Here are all of the marijuana and psychedelics amendments that are on the table:
Rep. Robert Garcia (D-CA): Prohibit the denial of security clearances for defense department workers based solely on their use of marijuana if the activity is legal at the state level.
Gaetz: Prohibit drug testing for marijuana as a requirement for military enlistment.
Rep. Tony Gonzales (R-TX): Prevent the Department of Defense (DOD) from punishing military servicemembers from using CBD or other hemp-derived products.
Reps. Brian Mast (R-FL), Barbara Lee (D-CA), Dave Joyce (R-OH) and Earl Blumenauer (D-OR): Allow VA doctors to issue medical cannabis recommendations to veterans living in states where marijuana has been legalized for therapeutic purposes.
Reps. Dave Joyce, (R-OH), Earl Blumenauer (D-OR) and Jason Crow (D-CO): Require the defense secretary to develop a plan to provide reenlistment waivers to service members who test positive for THC.
Sherrill and Reps. Earl Blumenauer (D-OR), Dina Titus (D-NV), Jared Moskowitz (D-FL), Salud Carbajal (D-CA), Rick Larsen (D-WA): Expedite the waiver process for military recruits and applicants who admit to prior cannabis use by allowing the lowest-level defense employees to issue such waivers. A second amendment with a similar aim was also filed by the same sponsors.
Reps. Madeleine Dean (D-PA), Nancy Mace (R-SC), Bill Johnson (R-OH), Jasmine Crockett (D-TX) and Blumenauer: Empower the Drug Enforcement Administration (DEA) to transfer drugs like psilocybin and MDMA that have received “breakthrough therapy” designations from the Food and Drug Administration (FDA) from Schedule I to Schedule II of the Controlled Substances Act (CSA).
Reps. Dan Crenshaw (R-TX) and Morgan Luttrell (R-TX): Expand the bill’s existing psychedelics study provisions to create a DOD grant program to fund research that investigate the therapeutic utility of the substances for the treatment of post-traumatic stress disorder (PTSD) and traumatic brain injury (TBI).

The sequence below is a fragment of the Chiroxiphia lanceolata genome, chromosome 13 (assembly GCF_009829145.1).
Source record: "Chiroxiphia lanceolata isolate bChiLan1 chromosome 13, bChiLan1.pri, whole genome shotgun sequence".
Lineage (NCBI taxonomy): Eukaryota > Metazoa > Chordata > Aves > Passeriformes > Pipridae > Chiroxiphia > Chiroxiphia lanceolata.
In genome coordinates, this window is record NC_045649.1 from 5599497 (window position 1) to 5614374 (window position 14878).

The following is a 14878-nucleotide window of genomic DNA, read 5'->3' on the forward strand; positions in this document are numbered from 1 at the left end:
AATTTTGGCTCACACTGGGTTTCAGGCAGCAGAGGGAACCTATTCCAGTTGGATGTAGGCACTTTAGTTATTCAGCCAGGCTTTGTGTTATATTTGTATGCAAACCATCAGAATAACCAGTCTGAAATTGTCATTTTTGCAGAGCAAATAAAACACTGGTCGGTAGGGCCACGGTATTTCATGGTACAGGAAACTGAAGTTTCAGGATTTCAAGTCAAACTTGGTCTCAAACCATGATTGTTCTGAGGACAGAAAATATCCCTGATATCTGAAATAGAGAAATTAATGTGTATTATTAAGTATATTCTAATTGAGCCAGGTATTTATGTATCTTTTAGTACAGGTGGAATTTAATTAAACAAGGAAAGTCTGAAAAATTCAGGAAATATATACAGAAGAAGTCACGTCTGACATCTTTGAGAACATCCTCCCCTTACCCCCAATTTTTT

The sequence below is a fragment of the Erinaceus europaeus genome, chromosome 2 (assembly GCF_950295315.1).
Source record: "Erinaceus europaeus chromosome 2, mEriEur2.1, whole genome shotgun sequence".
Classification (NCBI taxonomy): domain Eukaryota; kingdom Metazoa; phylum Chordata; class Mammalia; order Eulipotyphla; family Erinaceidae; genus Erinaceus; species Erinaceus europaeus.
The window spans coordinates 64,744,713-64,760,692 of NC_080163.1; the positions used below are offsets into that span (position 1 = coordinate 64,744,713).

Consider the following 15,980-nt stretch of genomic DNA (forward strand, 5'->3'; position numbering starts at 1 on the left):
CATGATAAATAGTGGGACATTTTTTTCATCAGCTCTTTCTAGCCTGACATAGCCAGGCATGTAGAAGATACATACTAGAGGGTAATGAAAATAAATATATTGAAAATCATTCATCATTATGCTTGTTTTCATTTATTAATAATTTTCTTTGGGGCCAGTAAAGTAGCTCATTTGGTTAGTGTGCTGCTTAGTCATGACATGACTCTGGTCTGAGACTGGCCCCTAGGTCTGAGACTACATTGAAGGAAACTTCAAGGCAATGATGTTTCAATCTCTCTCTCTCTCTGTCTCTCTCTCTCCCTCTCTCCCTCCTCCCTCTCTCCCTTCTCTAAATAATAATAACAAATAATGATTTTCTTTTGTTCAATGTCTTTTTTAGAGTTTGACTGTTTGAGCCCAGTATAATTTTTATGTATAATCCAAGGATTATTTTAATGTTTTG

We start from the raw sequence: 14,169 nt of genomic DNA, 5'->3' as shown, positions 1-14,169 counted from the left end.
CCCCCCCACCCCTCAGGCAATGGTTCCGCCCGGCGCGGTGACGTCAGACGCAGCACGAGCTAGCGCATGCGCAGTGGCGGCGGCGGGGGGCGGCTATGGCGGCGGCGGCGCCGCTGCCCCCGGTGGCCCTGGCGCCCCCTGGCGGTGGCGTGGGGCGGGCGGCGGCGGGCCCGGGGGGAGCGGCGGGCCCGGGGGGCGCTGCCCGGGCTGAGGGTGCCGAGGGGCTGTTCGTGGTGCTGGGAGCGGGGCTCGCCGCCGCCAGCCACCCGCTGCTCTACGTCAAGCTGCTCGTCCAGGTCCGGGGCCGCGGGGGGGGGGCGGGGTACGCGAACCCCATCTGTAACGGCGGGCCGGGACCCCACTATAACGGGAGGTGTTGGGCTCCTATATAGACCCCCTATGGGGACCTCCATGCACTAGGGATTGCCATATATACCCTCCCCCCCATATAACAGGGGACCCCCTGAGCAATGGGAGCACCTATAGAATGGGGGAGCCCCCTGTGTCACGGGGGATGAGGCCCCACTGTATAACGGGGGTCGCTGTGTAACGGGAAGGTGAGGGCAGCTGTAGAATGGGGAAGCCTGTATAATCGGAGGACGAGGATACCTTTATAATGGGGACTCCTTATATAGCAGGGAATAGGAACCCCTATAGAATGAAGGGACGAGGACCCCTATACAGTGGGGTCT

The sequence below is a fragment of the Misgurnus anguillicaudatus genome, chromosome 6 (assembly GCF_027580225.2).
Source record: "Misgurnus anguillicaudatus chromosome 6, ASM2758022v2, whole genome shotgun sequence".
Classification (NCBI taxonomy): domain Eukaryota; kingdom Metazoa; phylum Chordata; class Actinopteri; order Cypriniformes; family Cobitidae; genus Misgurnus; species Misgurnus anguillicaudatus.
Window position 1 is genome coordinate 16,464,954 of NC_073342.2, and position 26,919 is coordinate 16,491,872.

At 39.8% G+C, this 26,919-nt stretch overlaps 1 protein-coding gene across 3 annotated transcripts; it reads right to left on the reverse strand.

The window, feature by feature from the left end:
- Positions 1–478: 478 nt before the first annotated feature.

Rep. Susan Wild (D-PA): Following the DOD-led clinical trial into the therapeutic efficacy of psychedelics that’s already in the bill, the agency would need to include in its report a recommendation on next steps for further exploring the therapeutic option.
Rep. Rashida Tlaib (D-MI): Require the defense department to submit its findings on the psychedelics trials that it would be required to conduct under the bill to VA, the U.S. Department of Health and Human Services (HHS) and relevant congressional committees—and not just the House Armed Services Committee as the legislation currently says.
Rep. Ken Buck (R-CO): One amendment would express the sense of Congress that MDMA “should be recognized as a treatment” for PTSD and require the head of VA to create a plan for such treatment if FDA approves its use. A second amendment contains the same expression of the sentiment of Congress but does not include the action item for VA.
Rep. Lou Correa (D-CA): Express the sense of Congress that officials should investigate “all potential therapies, including the use of medicinal cannabis or psychedelics, to help our veterans to heal their visible and invisible wounds when returning home.”
Sherrill and Reps. Kelly Armstrong (R-ND), Stephanie Bice (R-OK), Nancy Mace (R-SC), Tom McClintock (R-CA), Steven Horsford (D-NV), Bobby Scott (D-VA), David Trone (D-MD) and Brian Fitzpatrick (R-PA): Eliminate the sentencing disparity between crack and powder cocaine.
Rep. Alexandria Ocasio-Cortez (D-NY): Ban the U.S. military practice of aerial fumigation in Colombia to eradicate crops like the coca plant used to manufacture cocaine.
Rep. Tom Tiffany (R-WI): Authorize the use of military resources to combat illegal drug trafficking at the U.S.-Mexico border.
Garcia said ahead of Tuesday’s meeting that he believed there could be “very bipartisan support” for the marijuana-related amendments, including his own on preventing security clearance denials for federal workers who admit to prior cannabis use.
While two psychedelics-related provisions of the House’s version of the NDAA were omitted from the final deal last year, lawmakers did secure report language instructing the secretary of defense to conduct a study looking at the “feasibility and advisability of conducting a study on the use of certain pharmacologic or potential plant-based therapies as alternatives to prescription opioids for the treatment of PTSD, TBI, or chronic pain.”
A number of other marijuana items—including an attempt to pass cannabis banking reform through the must-pass defense bill—were also excluded, to the disappointment of advocates and stakeholders.
Separately, the Senate Appropriations Committee recently released a report for a spending bill that calls on VA to facilitate medical marijuana access for veterans and explore the therapeutic potential of psychedelics. (Full Story)